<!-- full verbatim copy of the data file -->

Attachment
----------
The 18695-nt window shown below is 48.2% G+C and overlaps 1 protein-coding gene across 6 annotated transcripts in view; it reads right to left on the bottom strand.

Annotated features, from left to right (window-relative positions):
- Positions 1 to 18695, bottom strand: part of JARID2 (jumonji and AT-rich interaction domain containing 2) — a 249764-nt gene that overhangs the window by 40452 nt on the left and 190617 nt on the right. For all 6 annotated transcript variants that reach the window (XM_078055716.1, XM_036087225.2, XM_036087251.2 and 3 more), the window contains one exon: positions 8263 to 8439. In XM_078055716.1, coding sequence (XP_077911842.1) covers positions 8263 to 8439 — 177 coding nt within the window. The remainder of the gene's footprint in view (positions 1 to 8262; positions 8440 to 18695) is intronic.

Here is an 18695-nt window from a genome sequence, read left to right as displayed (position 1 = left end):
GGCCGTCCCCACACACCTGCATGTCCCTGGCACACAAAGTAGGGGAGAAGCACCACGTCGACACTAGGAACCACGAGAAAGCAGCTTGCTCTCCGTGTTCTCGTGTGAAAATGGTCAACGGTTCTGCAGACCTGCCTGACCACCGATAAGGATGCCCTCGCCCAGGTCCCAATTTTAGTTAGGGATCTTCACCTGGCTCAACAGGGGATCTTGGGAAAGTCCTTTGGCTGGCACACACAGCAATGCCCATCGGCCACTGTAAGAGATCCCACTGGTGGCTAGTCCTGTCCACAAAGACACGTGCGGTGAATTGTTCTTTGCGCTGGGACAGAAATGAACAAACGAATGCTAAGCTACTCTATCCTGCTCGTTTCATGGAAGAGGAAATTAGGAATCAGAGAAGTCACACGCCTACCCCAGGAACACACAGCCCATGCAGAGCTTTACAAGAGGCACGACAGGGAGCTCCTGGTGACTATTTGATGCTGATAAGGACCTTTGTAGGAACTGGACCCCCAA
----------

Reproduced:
The 18695-nt window shown below is 48.2% G+C and overlaps 1 protein-coding gene across 6 annotated transcripts in view; it reads right to left on the bottom strand.

Annotated features, from left to right (window-relative positions):
- Positions 1 to 18695, bottom strand: part of JARID2 (jumonji and AT-rich interaction domain containing 2) — a 249764-nt gene that overhangs the window by 40452 nt on the left and 190617 nt on the right. For all 6 annotated transcript variants that reach the window (XM_078055716.1, XM_036087225.2, XM_036087251.2 and 3 more), the window contains one exon: positions 8263 to 8439. In XM_078055716.1, coding sequence (XP_077911842.1) covers positions 8263 to 8439 — 177 coding nt within the window. The remainder of the gene's footprint in view (positions 1 to 8262; positions 8440 to 18695) is intronic.

Here is an 18695-nt window from a genome sequence, read left to right as displayed (position 1 = left end):
GGCCGTCCCCACACACCTGCATGTCCCTGGCACACAAAGTAGGGGAGAAGCACCACGTCGACACTAGGAACCACGAGAAAGCAGCTTGCTCTCCGTGTTCTCGTGTGAAAATGGTCAACGGTTCTGCAGACCTGCCTGACCACCGATAAGGATGCCCTCGCCCAGGTCCCAATTTTAGTTAGGGATCTTCACCTGGCTCAACAGGGGATCTTGGGAAAGTCCTTTGGCTGGCACACACAGCAATGCCCATCGGCCACTGTAAGAGATCCCACTGGTGGCTAGTCCTGTCCACAAAGACACGTGCGGTGAATTGTTCTTTGCGCTGGGACAGAAATGAACAAACGAATGCTAAGCTACTCTATCCTGCTCGTTTCATGGAAGAGGAAATTAGGAATCAGAGAAGTCACACGCCTACCCCAGGAACACACAGCCCATGCAGAGCTTTACAAGAGGCACGACAGGGAGCTCCTGGTGACTATTTGATGCTGATAAGGACCTTTGTAGGAACTGGACCCCCAA